October 10, 2013 : Congressional-Executive Commission on China

Washington, DC—The bipartisan Congressional-Executive Commission on China has released its 2013 Annual Report on human rights and rule of law developments in China, which it is required to do by October 10 of each year.

READ and DOWNLOAD the Report
(PDF) (English)

Canadian MPs Statements on Tibet

Hon. Irwin Cotler, MP (Liberal Party of Canada)

Hon. Irwin Cotler, MP (Liberal Party of Canada)

Mr. Speaker, I am pleased to join with other parliamentarians in welcoming Mr. Kaydor Aukatsang to Ottawa today, the new representative to North America of His Holiness the Dalai Lama, our distinguished honorary citizen.

The painful plight of Tibetans, where more than 120 from all sectors of society have self-immolated, is the ultimate cry of protest and witness against the ongoing persecution and repression.

Tibetans value democracy, freedom, religious liberty, and the rule of law, while adhering to non-violence in the pursuit of genuine autonomy, pursuant to the Chinese constitution. Regrettably, while Chinese President Xi Jinping speaks of transparency and the rule of law, the repression of political dissent, the silencing of independent media, and the criminalization of innocent Tibetans intensifies.

These actions shame a superpower that is a trustee of a great Chinese civilization and heritage. We urge the Chinese authorities to respect that great heritage, respect the rule of law, and see the Dalai Lama as a solution for a just and lasting peace for China and all Tibetans.

Peggy Nash, MP (New Democratic Party)

Mr. Speaker, Tashi Delek. I rise today to welcome to Ottawa the new representative of His Holiness the Dalai Lama for North America, Kaydor Aukatsang. I would also like to welcome the 17 Tibetans who arrived over the weekend through the Tibetan resettlement project. They are the first of 1,000 Tibetans who will relocate to Canada through this program.

Tibetans face religious and cultural oppression in their homeland. In Canada they also face unacceptable delays in family reunification. In my riding of Parkdale—High Park, I have seen people wait as long as nine years to reunite with loved ones. This resettlement program shows great promise, but clearly, we do need a fair and more efficient immigration system.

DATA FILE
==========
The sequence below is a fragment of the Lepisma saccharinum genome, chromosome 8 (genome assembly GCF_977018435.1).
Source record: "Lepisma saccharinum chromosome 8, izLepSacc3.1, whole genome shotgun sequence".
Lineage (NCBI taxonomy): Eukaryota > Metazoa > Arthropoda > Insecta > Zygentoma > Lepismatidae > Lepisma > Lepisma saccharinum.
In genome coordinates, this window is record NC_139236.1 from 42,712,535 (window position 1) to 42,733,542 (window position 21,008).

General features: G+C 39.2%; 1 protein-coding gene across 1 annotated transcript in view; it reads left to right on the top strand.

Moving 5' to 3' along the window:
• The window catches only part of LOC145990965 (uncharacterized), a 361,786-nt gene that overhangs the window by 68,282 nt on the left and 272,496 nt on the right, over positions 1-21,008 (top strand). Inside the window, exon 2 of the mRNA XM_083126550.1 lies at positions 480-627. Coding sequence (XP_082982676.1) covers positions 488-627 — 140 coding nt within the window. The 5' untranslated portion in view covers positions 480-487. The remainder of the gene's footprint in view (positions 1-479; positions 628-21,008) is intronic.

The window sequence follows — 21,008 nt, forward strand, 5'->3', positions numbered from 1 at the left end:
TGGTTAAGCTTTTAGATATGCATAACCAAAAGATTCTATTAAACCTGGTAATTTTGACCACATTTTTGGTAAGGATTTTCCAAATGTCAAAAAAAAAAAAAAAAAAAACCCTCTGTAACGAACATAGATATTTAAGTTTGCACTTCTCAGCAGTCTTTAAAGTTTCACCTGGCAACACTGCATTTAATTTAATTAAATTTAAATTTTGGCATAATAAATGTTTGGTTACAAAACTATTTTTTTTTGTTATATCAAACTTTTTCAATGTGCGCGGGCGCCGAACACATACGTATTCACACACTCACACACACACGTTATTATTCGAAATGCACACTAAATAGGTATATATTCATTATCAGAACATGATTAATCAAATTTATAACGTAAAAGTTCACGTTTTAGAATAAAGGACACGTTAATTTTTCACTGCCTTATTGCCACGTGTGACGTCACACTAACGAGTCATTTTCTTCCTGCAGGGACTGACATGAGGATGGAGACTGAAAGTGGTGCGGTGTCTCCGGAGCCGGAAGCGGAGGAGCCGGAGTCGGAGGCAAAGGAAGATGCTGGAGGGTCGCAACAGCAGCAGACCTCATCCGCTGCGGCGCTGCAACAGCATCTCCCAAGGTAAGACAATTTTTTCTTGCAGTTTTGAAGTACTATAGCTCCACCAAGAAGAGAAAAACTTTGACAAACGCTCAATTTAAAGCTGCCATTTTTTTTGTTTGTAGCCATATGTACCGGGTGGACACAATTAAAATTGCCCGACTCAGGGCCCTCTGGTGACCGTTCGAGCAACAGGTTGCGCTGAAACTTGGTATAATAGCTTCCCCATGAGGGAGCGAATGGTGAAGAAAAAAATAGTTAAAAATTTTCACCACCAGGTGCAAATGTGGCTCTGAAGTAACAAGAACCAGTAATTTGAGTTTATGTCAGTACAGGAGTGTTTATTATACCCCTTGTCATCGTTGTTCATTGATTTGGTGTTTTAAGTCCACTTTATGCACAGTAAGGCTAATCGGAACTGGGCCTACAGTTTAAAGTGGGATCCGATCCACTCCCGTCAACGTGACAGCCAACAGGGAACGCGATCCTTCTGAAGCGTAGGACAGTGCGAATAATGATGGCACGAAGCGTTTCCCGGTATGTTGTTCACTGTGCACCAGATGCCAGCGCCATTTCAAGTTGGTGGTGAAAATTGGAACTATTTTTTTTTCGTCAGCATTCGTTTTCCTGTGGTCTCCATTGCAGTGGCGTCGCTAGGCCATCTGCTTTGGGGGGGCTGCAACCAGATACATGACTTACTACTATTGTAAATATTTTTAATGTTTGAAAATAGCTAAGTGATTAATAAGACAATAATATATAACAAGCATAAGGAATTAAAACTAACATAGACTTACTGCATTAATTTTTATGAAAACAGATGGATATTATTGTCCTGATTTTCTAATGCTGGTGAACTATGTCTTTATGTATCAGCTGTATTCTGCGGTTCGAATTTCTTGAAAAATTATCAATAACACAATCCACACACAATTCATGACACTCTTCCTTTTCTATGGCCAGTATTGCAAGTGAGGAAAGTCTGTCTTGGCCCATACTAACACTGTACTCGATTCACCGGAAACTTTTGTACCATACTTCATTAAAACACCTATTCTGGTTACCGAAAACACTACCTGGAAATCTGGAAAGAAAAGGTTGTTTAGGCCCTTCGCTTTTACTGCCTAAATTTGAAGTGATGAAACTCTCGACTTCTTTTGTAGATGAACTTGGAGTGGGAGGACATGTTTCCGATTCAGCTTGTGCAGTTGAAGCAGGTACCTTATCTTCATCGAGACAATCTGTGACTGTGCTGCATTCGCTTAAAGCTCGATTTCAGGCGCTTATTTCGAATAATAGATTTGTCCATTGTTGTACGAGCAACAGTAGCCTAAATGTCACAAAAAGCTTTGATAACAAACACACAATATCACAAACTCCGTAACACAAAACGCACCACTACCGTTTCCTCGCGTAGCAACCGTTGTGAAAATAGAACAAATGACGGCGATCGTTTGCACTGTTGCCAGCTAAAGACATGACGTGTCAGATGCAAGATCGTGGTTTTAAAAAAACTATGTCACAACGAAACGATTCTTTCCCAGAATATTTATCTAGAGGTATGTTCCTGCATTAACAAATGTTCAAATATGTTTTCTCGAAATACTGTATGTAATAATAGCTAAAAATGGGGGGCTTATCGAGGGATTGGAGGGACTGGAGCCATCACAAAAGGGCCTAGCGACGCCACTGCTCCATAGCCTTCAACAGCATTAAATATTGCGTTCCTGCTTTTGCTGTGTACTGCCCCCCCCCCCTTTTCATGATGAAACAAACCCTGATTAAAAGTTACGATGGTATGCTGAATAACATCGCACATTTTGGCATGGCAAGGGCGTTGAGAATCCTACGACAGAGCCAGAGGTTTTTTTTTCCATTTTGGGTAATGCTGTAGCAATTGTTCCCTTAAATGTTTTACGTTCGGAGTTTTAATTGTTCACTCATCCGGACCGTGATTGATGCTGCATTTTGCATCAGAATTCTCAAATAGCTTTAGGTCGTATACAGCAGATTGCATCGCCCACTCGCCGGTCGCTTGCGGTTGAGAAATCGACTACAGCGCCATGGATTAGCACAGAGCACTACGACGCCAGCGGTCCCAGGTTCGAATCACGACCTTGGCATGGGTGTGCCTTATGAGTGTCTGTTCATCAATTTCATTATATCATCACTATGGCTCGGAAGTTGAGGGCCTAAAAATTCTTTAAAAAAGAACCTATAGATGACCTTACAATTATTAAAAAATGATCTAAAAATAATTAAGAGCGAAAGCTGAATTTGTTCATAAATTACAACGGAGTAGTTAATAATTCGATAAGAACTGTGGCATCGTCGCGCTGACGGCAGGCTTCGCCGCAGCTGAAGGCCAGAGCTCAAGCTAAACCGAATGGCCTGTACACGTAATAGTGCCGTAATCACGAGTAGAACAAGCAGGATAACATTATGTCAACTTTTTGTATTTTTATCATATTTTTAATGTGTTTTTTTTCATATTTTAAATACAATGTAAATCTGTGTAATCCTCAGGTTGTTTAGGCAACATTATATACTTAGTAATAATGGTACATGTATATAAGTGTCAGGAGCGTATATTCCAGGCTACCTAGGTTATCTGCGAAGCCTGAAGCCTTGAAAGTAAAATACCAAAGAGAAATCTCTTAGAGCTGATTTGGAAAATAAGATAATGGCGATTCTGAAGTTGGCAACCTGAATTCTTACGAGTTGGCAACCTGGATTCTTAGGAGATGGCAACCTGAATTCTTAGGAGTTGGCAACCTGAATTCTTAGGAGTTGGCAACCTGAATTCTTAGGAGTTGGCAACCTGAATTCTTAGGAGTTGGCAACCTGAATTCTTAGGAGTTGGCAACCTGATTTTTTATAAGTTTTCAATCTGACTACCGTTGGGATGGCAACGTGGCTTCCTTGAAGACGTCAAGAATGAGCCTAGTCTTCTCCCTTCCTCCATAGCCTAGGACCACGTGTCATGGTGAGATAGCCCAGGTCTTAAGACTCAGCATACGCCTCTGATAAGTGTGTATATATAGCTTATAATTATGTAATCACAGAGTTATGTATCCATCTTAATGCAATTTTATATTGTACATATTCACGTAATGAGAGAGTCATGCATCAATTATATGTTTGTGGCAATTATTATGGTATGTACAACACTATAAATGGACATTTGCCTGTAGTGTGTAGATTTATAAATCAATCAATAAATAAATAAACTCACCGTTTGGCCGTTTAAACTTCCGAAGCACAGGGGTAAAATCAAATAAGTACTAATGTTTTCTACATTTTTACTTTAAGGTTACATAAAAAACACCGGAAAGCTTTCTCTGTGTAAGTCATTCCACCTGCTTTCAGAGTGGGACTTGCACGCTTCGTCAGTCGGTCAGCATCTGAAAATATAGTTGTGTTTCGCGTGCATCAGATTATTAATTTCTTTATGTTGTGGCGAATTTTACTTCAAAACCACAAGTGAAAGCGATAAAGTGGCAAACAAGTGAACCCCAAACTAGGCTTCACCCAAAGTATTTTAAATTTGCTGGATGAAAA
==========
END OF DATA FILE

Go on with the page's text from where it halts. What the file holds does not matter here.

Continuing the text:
Today I hope all members of the House will join me in wishing a heartfelt welcome to Mr. Aukatsang and the participants of the resettlement program.

David Sweet, MP (Conservative Party of Canada)

Mr. Speaker, the human rights tragedy in Tibet continues under the watchful eye of the Chinese authorities. Reports out of Tibet are that yet another monk set himself ablaze in November. This sadly brings the total to 122 in Tibet who have self-immolated.

Imagine what it must take to set oneself on fire as a means of protest. The circumstances are clearly getting worse, but we do not hear much about it, because journalists are prevented from reporting from the Tibetan areas in China.

We in the Parliamentary Friends of Tibet continue to shine the international spotlight on the worsening situation. That is why some members of the House heard directly from Mr. Kaydor Aukatsang here on Parliament Hill earlier this afternoon. Mr. Aukatsang is His Holiness the Dalai Lama's representative in North America and is part of the Central Tibetan Administration, the government in exile. He updated us on the developments and reiterated the Dalai Lama's call for peace and for the Chinese leadership to engage in meaningful dialogue with the Tibetan people.

Time is of the essence. The world is watching.